Sep 14, 2010
On September 2, 2010, around 150 Penan villagers from a number of communities in Sarawak, Malaysia, gathered to commemorate the anniversary of the simultaneous blockades they held the previous year.
The gathering was held not only to commemorate the anniversary of the protests but also to honour the three-decade struggles of the Penan communities in Sarawak against the continued violations of their Native Customary Rights (NCR). It was held as a reminder to their people to appreciate their rights, livelihoods, traditions and culture that are closely tied to the forests, which have now been largely destroyed by logging companies.
During the original protests, the state response included the appearance a state assembly member at the blockade site, who urged those involved to dismantle the barricades and sign a particular memorandum of understanding (MOU) with him as a co-signatory.
The content of the MOU included the following pledges on the part of the Sarawak State Government:
- To make an effort at bringing Penan community leaders to meet with higher authorities in order to discuss on matters concerning their land and traditional territories;
- To make an effort at bringing the Penan communities’ application for the construction of kindergartens and primary schools at each Penan longhouse (to the appropriate authorities).
- To increase the number of community leaders for the Penan community.
- To make an effort at introducing agricultural activities that are suitable for the Penan communities.
- To make an effort at obtaining financial allocations for the housing and healthcare needs of Penan communities
The demands above were not the original demands that the Penan communities had made during the blockades. The blockades last year were erected firstly, to demand that the Sarawak State Government must recognise that the Penan have the right to make their own decisions in relation to their land, and secondly, to ask that logging activities and the encroachments into Penan land be immediately halted in order to prevent starvation.
The original protest demanded that both the government and logging companies recognise the rights of the Penan to their land. However, the communities were pressured by state to change their demands to those above.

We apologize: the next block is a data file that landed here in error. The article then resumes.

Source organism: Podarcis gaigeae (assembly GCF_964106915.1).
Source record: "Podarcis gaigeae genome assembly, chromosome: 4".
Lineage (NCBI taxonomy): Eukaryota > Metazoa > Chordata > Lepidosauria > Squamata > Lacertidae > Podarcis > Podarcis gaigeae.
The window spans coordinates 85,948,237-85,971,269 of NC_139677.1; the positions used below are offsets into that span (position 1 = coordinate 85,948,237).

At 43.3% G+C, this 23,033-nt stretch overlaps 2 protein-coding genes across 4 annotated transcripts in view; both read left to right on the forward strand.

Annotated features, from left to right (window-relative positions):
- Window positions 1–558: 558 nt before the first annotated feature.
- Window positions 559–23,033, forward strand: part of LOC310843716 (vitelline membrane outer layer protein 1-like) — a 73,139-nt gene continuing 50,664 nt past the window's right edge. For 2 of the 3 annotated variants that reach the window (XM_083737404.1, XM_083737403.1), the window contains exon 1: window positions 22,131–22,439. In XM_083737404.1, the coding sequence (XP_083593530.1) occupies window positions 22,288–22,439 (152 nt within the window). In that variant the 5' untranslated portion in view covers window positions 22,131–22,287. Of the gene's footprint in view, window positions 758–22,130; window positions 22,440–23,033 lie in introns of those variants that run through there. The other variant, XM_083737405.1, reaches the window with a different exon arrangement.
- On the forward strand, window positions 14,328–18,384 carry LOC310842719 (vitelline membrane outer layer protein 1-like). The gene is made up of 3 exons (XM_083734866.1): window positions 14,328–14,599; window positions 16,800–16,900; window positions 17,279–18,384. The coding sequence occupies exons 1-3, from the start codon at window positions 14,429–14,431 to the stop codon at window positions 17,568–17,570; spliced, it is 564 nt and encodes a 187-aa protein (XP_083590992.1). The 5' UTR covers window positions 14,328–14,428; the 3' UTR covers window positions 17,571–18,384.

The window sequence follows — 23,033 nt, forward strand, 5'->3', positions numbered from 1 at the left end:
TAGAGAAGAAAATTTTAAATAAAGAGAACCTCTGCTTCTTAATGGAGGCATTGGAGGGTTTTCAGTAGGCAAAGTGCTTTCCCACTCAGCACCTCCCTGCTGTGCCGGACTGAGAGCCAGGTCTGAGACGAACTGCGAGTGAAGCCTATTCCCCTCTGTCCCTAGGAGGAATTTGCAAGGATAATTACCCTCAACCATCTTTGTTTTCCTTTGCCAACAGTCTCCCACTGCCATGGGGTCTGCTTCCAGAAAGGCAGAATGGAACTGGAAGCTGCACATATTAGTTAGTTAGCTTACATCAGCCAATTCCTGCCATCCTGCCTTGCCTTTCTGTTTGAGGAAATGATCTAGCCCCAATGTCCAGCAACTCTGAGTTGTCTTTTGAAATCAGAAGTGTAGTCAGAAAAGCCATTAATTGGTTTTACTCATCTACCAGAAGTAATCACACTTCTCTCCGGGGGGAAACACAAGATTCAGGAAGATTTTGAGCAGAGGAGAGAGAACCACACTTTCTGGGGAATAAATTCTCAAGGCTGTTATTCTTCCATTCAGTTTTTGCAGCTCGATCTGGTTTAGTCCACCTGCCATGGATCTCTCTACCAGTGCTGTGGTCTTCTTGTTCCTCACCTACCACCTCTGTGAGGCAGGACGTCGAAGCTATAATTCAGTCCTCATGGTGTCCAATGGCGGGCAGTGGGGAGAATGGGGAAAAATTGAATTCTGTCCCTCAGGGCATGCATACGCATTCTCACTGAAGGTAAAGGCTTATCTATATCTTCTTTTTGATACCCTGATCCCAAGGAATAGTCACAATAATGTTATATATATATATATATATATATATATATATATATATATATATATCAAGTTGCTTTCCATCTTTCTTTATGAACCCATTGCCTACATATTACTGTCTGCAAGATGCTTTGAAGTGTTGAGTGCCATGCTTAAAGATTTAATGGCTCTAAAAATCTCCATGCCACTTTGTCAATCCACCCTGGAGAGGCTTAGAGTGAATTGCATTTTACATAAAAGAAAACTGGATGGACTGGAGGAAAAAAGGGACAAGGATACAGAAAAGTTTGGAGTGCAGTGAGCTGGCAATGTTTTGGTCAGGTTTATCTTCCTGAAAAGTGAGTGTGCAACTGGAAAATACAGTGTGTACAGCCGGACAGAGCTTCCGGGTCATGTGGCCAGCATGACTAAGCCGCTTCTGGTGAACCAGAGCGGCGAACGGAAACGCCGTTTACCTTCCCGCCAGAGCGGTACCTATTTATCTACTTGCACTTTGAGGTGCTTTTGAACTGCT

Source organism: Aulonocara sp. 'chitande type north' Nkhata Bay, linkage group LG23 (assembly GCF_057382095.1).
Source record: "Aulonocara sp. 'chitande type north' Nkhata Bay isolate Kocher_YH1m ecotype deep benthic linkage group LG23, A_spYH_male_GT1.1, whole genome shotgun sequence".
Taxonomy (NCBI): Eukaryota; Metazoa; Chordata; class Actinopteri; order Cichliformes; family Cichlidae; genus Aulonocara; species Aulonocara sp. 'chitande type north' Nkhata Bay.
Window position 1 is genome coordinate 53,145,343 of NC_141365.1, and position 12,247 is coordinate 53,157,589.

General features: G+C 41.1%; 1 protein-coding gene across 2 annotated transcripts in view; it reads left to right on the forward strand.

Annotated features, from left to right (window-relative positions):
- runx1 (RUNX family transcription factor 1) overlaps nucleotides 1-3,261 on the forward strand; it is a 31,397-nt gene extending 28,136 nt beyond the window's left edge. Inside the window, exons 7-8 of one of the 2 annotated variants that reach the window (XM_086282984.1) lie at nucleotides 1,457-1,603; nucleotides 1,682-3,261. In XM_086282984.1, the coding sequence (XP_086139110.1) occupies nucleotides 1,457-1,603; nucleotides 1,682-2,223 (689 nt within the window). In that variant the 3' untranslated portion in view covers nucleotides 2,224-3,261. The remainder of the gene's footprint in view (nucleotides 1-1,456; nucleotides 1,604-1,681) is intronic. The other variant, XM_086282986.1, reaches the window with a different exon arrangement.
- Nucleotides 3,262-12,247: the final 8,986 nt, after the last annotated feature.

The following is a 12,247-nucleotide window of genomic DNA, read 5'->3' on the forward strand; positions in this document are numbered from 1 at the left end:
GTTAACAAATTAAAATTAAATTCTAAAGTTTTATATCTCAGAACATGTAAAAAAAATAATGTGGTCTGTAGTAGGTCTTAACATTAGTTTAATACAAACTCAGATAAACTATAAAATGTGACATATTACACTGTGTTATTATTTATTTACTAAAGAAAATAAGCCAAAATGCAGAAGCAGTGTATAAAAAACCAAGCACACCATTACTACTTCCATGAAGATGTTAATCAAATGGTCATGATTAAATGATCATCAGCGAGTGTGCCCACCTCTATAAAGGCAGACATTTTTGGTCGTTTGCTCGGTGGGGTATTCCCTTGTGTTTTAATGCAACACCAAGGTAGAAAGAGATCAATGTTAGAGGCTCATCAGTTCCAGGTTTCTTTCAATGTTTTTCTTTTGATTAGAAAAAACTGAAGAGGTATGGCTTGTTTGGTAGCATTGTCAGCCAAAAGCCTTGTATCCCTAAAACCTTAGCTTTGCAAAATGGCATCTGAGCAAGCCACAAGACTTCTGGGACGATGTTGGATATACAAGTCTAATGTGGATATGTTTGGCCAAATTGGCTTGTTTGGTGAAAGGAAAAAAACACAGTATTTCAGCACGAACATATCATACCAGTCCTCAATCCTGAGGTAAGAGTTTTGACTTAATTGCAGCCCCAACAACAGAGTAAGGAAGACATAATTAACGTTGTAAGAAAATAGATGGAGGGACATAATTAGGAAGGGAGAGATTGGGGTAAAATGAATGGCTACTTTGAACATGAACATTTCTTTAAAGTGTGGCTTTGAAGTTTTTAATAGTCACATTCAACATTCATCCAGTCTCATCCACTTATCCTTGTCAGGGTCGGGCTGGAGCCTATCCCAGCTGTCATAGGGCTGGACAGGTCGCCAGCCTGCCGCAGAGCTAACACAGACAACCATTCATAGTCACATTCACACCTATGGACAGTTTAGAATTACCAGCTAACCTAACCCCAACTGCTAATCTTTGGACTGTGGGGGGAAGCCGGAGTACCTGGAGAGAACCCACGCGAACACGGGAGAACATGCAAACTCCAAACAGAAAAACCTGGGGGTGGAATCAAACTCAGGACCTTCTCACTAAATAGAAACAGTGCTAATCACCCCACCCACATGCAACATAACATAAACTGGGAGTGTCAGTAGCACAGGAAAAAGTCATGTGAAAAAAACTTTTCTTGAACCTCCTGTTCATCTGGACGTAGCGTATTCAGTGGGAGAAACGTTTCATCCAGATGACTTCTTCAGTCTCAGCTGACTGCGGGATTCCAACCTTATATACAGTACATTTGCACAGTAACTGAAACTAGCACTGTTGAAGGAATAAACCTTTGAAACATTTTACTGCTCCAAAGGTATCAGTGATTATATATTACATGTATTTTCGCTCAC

A year later, the Penan have yet to hear how even these very simple demands will be fulfilled by the state. The offers of schools, childcare and clinics have come to nothing.
As a result the Penan communities have declared that If the state continues to ignore its obligations to them they will not hesitate to set up blockades for a longer period of time.
In a statement outlining their position a Penan spokesman said:
"Many of us have gone to prison for defending our rights to this land. Thus, we will continue defending our rights for the rest of our lives."
The Penan are also concerned about the reports they have been reading in the papers about themselves.
For instance, in December 2009, the state government announced a plan to move the Penan communities to a resettlement site similar to that of the Sungai Asap resettlement scheme for the Bakun-affected communities. This was not done in consultation with the Penan.
"Our people will not move to any other location just because the government says so. Our home lies within our ancestral land. The government cannot continue to threaten us in this way and move us around at will" continues the statement.
"The government just simply cannot continue to govern in this way – making ‘announcements’ without any sense of obligation to first consult our communities and ‘pledging’ without taking any follow-up steps and fulfilling the promises. We reiterate that failure to meet our demands will certainly result in long-term blockades in the state" it concludes.